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Crested Guan has a nice mohawk.

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Tiny crest – we have seen these little sparrows all around.

The Rufous-collard Sparrow is a ubiquitous resident of lowland and montane scrub from Mexico south to Tierra del Fuego.  Rufous-collared Sparrows have a gray head with two broad black crown stripes and a blackish line through the eye, prominent rufous collar, rufescent upperparts streaked black and white underparts with black patches on either side of the chest.  The sparrows are very tolerant to human presence, and are a common sight in settlements across South America.  Rufous-collard Sparrows are often encountered hopping on open ground as they forage for seeds and insects or singing from a  prominent perch on a shrub or rock.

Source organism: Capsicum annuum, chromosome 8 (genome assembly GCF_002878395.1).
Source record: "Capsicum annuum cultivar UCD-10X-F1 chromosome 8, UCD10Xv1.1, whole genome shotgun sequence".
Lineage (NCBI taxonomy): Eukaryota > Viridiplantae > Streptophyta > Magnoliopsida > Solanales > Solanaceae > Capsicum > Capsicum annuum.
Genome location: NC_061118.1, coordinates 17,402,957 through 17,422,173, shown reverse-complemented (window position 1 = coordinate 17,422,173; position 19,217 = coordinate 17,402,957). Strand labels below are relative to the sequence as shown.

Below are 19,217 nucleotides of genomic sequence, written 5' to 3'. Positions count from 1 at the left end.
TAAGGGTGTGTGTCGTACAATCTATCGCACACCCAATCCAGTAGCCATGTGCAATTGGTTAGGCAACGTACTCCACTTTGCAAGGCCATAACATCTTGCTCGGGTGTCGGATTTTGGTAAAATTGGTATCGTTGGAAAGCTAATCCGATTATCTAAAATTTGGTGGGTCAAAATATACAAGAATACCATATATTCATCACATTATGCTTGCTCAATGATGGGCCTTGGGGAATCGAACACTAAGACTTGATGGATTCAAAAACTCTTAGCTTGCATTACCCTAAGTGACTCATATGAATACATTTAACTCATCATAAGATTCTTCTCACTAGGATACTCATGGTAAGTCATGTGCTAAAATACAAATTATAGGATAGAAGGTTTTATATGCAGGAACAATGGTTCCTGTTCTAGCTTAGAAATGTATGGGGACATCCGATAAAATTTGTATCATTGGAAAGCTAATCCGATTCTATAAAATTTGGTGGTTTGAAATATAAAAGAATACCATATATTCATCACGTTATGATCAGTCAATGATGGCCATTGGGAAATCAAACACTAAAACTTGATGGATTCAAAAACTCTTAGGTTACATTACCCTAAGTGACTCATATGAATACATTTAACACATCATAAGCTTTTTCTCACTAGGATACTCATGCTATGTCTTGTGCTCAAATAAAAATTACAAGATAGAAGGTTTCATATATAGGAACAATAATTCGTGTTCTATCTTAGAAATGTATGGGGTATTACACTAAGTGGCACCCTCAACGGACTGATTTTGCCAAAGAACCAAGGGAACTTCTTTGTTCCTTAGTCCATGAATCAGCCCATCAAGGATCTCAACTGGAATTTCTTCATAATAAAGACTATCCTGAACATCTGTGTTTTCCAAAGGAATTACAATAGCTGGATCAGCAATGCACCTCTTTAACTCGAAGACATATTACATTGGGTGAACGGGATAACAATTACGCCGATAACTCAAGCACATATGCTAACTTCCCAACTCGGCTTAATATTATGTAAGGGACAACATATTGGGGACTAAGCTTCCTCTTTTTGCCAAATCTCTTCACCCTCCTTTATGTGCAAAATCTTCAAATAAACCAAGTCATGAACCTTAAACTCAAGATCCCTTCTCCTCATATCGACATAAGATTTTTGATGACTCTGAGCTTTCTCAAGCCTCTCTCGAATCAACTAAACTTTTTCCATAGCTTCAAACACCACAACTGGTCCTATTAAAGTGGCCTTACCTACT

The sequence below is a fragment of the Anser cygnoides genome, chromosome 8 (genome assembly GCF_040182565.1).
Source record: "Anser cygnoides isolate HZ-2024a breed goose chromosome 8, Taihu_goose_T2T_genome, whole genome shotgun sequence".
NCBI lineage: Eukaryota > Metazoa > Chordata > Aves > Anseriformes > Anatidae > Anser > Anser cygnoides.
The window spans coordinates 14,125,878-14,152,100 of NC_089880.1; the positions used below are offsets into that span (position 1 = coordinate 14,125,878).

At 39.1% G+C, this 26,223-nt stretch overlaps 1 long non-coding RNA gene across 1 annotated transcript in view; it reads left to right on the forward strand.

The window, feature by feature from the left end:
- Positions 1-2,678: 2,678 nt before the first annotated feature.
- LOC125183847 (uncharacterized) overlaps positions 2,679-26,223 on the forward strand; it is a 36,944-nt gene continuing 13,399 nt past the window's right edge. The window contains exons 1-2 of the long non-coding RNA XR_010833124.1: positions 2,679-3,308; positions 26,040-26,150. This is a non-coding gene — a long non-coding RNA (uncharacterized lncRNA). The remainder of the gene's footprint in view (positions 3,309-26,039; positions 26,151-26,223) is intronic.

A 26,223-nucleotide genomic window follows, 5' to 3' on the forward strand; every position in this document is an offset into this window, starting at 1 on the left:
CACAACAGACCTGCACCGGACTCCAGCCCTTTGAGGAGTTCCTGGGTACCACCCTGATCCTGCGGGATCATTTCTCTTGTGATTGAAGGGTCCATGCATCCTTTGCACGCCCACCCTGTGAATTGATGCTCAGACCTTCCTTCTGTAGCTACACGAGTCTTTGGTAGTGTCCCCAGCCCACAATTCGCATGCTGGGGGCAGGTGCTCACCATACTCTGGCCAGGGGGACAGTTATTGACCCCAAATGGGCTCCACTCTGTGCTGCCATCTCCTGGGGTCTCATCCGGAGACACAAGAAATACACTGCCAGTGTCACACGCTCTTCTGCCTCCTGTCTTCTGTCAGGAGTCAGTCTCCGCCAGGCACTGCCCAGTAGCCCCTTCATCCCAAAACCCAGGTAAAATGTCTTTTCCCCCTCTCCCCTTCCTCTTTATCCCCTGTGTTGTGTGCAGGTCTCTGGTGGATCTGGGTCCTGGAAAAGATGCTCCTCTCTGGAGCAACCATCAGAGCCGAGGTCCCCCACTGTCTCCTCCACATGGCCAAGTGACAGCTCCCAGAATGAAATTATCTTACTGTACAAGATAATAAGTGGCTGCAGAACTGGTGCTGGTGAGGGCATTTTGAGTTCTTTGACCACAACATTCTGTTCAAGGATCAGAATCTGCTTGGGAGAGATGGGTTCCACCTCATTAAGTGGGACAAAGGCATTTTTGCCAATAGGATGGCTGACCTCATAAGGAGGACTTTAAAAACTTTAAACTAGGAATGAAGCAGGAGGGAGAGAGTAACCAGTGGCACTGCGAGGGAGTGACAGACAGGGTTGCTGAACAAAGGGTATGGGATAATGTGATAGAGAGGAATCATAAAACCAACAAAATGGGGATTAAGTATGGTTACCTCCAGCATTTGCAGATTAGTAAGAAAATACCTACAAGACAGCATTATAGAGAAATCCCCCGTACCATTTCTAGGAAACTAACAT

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The Scarlet-rumped female among the breakfast crowd.

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I tinkered with camera settings and I’m happy with today’s photos. Still a lot to learn!

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Rainforest feast.

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Birds small and large.

Jacana and more

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Oystercatchers on Playa Brasilito.

For the first time on this blog I am using someone else’s photos to share the birds I saw. The four of us old friends vacationing together went for walks on three different beaches two days ago and I didn’t have my camera. David kindly shared some of his great photos with me.

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Such a unique bird.

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Orange-fronted Parakeets nibbling flowers.